LISA LUCILE OWENS
Lisa Lucile Owens is a Ph.D. candidate and Paul F. Lazarsfeld Fellow at Columbia University in New York. Lisa holds two graduate law degrees, a J.D. and an LL.M., and is a member of the Massachusetts state bar. Prior to beginning her Ph.D., Lisa worked at the Harvard Management Company, Planned Parenthood, and the United Nations High Commissioner for Refugees. Her recent publications are listed here (http://sociology.columbia.edu/node/347)
Cecilia Milesi is an expert in conflict transformation, human rights, public policies and citizens’ participation in processes promoting economic and social justice and dialogue. Cecilia has more than 20 years’ experience in the strengthening of change processes in the Global South and North, having hold positions of leadership and advisory roles in some of the most renowned organisations around the globe such as the Amnesty International (International Secretariat, London), Conciliation Resources (UK), Oxfam (Global), BRICS Policy Center (Global South Unit for Mediation, Brazil), CDA-Collaborative Learning (USA), Subir al Sur (Argentina), Fundacion SES (Argentina), Synergos (USA), among others. Cecilia has worked and supported social leaders and organisations in Latino America, Africa, Asia and Europe. In 2014, Cecilia was selected Fellow in the Global South Unit for Mediation of BRICS Policy Centre, Brazil. Cecilia is a Sociologist (University of Buenos Aires), holds a Diploma in Anthropology and Social Development (FLACSO) and a Master in Violence, Conflict and Development (London University, SOAS). She is a trained mediator and facilitator of complex dialogues. Cecilia is a member of Somaliland Focus UK and supports the peace process in this internationally-unrecognized country. More information: www.ceciliamilesi.com
Diana Miranda, (b 1987), studied Sociology at the University of Minho, Portugal (2006-2009). From 2008 to 2010 Diana worked as a junior researcher in different research projects at University of Minho and University of Coimbra. In 2010 Diana started a masters program in Criminology in the Law School – University of Porto. Since 2011 she has been working on her PhD at Minho with the supervision of Professor Helena Machado. Her thesis is related to criminal identification technologies and its uses and impacts on the body and identity of the ‘criminal’. Throughout her work she has conducted extensive qualitative research, particularly in her PhD following a grounded theory approach underpinned by extensive interviews with actors from the Portuguese criminal justice system eg prisoners, detectives, prison wardens etc. Her main research interests lie in the domain of sociology of crime, social studies of forensic science, surveillance studies, and science and technology studies.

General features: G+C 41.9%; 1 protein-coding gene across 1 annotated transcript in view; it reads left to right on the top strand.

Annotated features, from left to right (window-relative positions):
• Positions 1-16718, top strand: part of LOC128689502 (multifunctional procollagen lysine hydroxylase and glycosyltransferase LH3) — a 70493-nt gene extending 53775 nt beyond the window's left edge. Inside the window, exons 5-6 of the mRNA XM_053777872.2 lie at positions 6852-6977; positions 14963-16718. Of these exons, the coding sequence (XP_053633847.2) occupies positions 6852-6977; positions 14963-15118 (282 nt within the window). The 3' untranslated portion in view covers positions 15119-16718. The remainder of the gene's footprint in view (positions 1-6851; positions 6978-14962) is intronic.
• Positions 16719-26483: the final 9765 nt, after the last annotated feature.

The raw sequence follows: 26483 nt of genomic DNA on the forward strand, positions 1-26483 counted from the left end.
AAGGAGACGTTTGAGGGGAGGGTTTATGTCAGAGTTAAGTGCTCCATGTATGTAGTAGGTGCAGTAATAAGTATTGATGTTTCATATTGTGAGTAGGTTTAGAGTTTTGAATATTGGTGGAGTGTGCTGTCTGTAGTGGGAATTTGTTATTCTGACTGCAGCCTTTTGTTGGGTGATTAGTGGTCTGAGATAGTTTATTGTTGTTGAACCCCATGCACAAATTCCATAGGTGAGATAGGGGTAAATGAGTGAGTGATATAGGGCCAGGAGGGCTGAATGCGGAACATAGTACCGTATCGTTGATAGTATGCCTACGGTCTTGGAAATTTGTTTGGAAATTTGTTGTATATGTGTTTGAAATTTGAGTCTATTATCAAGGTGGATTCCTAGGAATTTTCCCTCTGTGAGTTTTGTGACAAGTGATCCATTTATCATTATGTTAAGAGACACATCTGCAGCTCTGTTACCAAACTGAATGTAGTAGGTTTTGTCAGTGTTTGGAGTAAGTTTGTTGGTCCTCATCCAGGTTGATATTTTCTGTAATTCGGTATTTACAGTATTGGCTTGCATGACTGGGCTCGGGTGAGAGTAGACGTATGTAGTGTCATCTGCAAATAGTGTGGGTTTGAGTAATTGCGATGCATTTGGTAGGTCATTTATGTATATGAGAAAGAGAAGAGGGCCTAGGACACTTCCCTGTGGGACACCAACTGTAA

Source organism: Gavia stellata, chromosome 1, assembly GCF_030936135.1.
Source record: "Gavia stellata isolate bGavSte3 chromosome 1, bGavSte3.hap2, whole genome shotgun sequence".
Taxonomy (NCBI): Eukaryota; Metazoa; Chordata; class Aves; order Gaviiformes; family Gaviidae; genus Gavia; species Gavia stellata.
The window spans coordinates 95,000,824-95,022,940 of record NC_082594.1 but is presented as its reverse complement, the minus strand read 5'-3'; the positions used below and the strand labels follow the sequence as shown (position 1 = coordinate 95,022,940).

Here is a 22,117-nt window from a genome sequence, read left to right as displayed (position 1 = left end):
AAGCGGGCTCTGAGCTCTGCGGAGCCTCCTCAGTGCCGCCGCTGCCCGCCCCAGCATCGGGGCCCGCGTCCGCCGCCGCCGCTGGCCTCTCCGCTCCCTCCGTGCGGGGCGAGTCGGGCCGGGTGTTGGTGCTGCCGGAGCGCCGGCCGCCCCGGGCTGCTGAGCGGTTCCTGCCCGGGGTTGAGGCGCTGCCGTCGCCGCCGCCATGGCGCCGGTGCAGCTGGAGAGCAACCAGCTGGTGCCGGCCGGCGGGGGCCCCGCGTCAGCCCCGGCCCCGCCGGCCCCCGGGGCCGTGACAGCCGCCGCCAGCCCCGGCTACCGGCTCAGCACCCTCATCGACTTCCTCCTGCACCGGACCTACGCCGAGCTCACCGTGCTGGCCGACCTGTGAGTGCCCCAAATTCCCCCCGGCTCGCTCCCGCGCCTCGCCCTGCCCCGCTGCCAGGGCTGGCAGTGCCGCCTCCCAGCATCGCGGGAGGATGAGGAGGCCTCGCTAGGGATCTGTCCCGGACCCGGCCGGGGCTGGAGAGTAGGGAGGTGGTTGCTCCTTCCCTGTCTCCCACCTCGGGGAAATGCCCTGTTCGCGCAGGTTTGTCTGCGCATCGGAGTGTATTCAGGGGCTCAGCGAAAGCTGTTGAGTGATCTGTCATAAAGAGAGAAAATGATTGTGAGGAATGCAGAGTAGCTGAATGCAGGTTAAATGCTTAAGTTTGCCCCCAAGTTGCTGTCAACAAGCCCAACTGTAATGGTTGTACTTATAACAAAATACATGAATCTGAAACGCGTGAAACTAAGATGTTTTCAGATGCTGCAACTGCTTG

Eric King is the Deputy Director at Privacy International. He has been with Privacy International since 2010 creating the Big Brother Incorporated Project, an investigation into the international trade of surveillance technology. More recently he helped launch Eyes Wide Open, a campaign to bring the intelligence agencies of the Five Eyes under the rule of law. He has previously worked at Reprieve, is on the advisory council of the Foundation for Information Policy Research and holds a degree in law from the London School of Economics where he also occasionally teaches.
GEMMA GALDON CLAVELL
Dr. Gemma Galdon Clavell is a policy analyst working on surveillance, social, legal and ethical impacts of technology, smart cities, privacy, security policy, resilience and policing. She is a founding partner at Eticas Research & Consulting and a researcher at the Universitat de Barcelona’s Sociology Department. She completed her PhD on surveillance, security and urban policy in early 2012 at the Universitat Autònoma de Barcelona, where she also received an MSc in Policy Management, and was later appointed Director of the Security Policy Programme at the Universitat Oberta de Catalunya (UOC). Previously, she worked at the Transnational Institute, the United Nations’ Institute for Training and Research (UNITAR) and the Catalan Institute for Public Security. She teaches topics related to her research at several foreign universities, mainly in Latin America, and is a member of the IDRC-funded Latin American Surveillance Studies Network. Additionally, she is a member of the international advisory board of Privacy International and a regular analyst on TV, radio and print media. Her recent academic publications tackle issues related to the proliferation of surveillance in urban settings, urban security policy and community safety, security and mega events, the relationship between privacy and technology and smart cities.
The masters on Security Policy and Technology has a faculty staff with both a long experience in teaching and research careers widely recognized. To implement this master, expert researchers on each field have been selected on each of the subjects taught.
- Antonella Galetta, Phd Researcher, Vrije Universiteit Brussel
- Augusto Délkader, Political Scientist and public sector consultant
- Ben Brucato, PhD in Science and Technology Studies
- Cecilia Milesi, Sociologist, MSc on Violence, Conflict and Development
- Diana Miranda, PhD Researcher, University of Minho
- Elvira Santiago, Postdoctoral researcher
- Gemma Galdon Clavell, PhD in Public Policy
- Genís Margarit, Telecom Engeneer and IT security consultant
- Gertjan Boulet, PhD candidate in Law at Faculty of Law & Criminology of the Vrije Universiteit Brussel
- Gloria Gonzalez Fuster, PhD in Law
- Hervé Falciani, Systems Engineer, whistleblower of the Falciani’s list information relating to tax evaders
- Katarzyna Szymielewicz, lawyer specialized in human rights and technology, Panoptykon Foundation
- Lisa Lucile Owens, Phd Candidate and Paul F. Lazarsfeld Fellow at Columbia University in New York
- Mario Viola, PhD in Law
- Pete Fussey, PhD in Criminology and Sociology
- Susan Maret, PhD and profesor at San Jose State University
- Whitney Iles, CEO of Project 507 Ltd, serious youth violence practitioner